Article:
The BEMA Podcast – Creating a space
These are the disciplines that I love. I would call these maybe disciplines of presence. Disciplines of presence. My favorite one is the first one, solitude, Sabbath, and silence. This is what Bill taught me when he told me to take that Bible and a lunch and go out to the lake. What he was telling me to do was he was telling me to create a space, to become more aware of the love, grace, and companionship of God than the companionship, demands, and duties of life and others. I’ll say that again, creating space, becoming more aware of the love, grace, and companionship of God than the companionship, demands, and duties of life and others.
Building Joy and Resilience – The Presence Project
Our brains naturally slide to scarcity. It’s time to ask for eyes to see the tables God has set in our everyday wilderness.
Union With Christ – The Village Church
The Imperfect Disciple – Jared Wilson
“There is more security with Christ in the middle of a stormy sea than without Christ in the warm stillness of our bathtub.”
How Guilt And Shame Can Bring Us Closer To God – Scott Sauls
Jonah, Paul, and David were not seeking attention through melodramatic over-sharing. Rather, they saw the value of sometimes putting their worst foot forward as a way to show a watching world how long, high, wide and deep is the love of God. They wanted their readers, whoever they would be throughout the world and through the centuries, to become convinced that where sin abounds, the grace of God abounds even more (Romans 5:20). In other words, they viewed the transfer of grace as not only something that happens between a people and God, but also between people and people. It’s a community affair, not a private affair.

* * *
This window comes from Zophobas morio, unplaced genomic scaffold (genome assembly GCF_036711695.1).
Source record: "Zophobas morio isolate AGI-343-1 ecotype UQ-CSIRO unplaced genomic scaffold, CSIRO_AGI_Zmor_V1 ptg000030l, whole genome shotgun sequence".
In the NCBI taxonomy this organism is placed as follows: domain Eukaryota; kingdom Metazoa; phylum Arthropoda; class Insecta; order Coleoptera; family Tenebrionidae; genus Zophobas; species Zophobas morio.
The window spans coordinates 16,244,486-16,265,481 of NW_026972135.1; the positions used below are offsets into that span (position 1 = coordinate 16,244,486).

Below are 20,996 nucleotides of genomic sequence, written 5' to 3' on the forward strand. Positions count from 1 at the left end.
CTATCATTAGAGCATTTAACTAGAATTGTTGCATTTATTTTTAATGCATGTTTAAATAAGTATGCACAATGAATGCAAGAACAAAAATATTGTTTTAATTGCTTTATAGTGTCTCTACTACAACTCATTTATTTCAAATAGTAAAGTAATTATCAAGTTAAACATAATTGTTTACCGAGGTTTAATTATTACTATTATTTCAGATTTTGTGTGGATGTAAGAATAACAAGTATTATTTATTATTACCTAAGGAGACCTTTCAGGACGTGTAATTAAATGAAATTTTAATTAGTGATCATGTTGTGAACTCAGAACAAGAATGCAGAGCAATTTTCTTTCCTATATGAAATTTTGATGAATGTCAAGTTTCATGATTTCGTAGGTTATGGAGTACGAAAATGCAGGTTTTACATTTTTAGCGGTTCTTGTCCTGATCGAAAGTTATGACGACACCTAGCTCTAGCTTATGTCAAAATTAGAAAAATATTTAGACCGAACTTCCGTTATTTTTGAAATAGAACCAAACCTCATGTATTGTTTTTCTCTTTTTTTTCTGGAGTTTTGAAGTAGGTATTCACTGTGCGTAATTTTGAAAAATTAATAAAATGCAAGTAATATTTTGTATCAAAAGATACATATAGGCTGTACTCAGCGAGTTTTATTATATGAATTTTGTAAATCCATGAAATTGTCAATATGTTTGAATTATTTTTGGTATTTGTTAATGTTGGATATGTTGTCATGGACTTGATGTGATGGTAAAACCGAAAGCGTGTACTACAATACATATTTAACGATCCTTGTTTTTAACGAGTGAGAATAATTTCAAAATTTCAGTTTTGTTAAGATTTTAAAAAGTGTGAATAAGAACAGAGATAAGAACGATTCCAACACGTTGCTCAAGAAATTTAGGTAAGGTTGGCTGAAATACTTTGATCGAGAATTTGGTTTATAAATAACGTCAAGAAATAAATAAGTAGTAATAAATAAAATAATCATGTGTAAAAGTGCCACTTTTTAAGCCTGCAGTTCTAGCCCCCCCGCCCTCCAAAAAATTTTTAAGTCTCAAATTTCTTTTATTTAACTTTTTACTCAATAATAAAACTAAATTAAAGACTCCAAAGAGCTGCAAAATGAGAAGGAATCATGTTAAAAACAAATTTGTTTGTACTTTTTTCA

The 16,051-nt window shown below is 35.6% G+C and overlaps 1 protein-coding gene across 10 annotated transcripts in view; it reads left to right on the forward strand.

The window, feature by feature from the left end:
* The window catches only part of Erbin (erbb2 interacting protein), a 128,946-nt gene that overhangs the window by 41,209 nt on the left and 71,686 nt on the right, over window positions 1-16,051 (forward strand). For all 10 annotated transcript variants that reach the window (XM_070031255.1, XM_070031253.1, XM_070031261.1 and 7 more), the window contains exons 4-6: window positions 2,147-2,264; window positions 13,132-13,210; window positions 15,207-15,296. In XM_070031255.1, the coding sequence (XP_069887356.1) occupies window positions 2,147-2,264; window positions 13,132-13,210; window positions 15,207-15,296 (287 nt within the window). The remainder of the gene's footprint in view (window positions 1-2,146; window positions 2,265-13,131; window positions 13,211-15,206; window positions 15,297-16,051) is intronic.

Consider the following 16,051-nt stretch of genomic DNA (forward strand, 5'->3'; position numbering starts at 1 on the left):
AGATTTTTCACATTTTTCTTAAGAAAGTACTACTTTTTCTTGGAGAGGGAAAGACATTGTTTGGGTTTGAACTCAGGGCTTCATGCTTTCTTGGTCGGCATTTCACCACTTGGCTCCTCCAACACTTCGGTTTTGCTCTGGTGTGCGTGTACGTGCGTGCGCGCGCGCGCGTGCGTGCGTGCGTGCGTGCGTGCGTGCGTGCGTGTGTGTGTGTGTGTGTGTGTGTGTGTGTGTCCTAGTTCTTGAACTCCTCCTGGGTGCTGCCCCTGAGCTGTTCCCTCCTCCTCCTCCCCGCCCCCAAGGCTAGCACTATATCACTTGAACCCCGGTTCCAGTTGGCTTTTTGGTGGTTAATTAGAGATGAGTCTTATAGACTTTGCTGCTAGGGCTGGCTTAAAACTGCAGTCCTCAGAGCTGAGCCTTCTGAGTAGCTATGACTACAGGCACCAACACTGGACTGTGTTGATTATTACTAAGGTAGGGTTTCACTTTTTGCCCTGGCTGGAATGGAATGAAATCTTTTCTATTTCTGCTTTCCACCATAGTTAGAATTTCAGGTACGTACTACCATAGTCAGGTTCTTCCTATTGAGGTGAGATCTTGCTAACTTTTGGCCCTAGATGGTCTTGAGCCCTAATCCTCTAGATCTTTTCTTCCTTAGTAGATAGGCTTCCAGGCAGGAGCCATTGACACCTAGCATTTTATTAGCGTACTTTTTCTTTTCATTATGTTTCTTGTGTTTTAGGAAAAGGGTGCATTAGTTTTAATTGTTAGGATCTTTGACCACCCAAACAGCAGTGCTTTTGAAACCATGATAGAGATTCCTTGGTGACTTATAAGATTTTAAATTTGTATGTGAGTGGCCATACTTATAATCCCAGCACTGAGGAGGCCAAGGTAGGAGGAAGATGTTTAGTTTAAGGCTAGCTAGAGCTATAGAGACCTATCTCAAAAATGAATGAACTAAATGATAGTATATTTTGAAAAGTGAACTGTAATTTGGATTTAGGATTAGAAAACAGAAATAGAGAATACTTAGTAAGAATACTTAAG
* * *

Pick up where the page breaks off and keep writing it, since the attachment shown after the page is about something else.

Are You Hearing From God? – Priscilla Shirer
Lessons in Becoming a Better Listener – Tim Challies
Good listening requires patience. We must not succumb to hasty or inattentive listening, but be willing to listen patiently and thoroughly. We must focus on the speaker and not on the inevitable distractions in our minds or in our environment. We must listen in such a way that we are not already planning what we will say to combat the speaker or to defend ourselves. “Good listening,” says Mathis, “silences the smartphone and doesn’t stop the story, but is attentive and patient.”